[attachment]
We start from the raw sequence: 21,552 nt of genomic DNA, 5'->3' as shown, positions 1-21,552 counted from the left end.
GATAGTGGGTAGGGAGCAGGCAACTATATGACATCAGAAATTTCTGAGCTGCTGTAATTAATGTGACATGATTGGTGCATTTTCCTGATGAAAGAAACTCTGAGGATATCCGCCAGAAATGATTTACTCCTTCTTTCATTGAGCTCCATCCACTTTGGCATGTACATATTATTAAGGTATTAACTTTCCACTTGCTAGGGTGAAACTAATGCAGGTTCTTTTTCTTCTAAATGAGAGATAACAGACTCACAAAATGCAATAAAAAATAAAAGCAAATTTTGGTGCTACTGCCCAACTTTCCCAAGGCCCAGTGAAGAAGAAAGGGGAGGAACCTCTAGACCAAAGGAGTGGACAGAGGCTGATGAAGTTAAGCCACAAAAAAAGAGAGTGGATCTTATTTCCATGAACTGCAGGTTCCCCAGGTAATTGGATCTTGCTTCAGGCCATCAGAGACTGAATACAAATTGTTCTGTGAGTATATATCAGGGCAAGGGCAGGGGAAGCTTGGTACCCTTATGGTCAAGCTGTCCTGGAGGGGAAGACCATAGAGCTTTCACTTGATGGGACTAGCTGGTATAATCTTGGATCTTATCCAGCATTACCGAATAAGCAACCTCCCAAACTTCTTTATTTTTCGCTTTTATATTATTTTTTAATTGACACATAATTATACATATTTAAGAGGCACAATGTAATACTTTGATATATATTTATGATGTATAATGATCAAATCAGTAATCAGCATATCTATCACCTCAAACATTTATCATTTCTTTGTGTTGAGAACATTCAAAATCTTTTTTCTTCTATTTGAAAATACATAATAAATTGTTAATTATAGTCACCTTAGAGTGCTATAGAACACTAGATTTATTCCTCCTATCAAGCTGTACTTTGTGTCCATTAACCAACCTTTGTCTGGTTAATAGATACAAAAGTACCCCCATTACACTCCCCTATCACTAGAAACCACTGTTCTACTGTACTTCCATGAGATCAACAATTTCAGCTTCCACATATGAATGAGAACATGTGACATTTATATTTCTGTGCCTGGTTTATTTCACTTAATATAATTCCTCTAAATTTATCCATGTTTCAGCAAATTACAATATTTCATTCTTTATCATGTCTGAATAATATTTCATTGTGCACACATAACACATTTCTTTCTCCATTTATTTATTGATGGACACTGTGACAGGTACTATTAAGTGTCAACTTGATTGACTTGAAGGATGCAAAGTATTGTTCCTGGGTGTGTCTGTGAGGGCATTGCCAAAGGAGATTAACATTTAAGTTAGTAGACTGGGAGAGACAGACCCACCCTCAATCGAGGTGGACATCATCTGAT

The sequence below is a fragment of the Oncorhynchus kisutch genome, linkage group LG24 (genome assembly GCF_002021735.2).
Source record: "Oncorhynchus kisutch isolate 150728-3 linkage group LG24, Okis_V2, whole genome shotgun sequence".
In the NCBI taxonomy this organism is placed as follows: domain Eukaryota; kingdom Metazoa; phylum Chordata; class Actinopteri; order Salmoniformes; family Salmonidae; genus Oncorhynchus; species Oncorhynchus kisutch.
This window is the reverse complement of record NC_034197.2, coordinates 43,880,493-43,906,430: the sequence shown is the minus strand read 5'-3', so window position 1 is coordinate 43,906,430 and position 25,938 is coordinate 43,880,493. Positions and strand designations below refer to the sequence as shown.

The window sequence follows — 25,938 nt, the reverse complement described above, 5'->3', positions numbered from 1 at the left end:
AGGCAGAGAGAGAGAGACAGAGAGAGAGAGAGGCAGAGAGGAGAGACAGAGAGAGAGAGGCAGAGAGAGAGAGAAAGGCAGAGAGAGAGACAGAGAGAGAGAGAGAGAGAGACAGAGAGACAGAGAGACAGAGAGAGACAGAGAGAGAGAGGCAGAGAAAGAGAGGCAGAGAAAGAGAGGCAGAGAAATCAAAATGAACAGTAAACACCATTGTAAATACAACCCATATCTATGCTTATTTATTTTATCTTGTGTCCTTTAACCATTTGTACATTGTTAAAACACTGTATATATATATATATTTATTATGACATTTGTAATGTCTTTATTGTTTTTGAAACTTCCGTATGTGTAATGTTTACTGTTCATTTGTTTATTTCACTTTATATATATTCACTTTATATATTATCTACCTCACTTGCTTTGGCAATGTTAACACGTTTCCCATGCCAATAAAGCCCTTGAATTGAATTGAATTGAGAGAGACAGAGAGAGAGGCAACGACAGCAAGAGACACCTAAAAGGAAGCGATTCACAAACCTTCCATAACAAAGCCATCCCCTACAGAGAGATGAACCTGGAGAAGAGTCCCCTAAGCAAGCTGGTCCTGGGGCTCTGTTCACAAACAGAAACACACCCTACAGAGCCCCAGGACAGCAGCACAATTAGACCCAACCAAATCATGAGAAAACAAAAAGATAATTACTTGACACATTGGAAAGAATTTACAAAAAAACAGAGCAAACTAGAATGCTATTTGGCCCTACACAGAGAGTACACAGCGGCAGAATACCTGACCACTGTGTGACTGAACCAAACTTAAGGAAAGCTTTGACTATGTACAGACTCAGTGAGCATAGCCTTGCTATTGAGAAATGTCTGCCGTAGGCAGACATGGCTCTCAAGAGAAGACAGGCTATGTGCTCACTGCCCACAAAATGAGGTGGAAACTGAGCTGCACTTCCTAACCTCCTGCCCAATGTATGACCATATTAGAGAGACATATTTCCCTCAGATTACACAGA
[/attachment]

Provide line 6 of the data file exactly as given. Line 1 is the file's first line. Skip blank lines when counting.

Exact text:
This window is the reverse complement of record NC_034197.2, coordinates 43,880,493-43,906,430: the sequence shown is the minus strand read 5'-3', so window position 1 is coordinate 43,906,430 and position 25,938 is coordinate 43,880,493. Positions and strand designations below refer to the sequence as shown.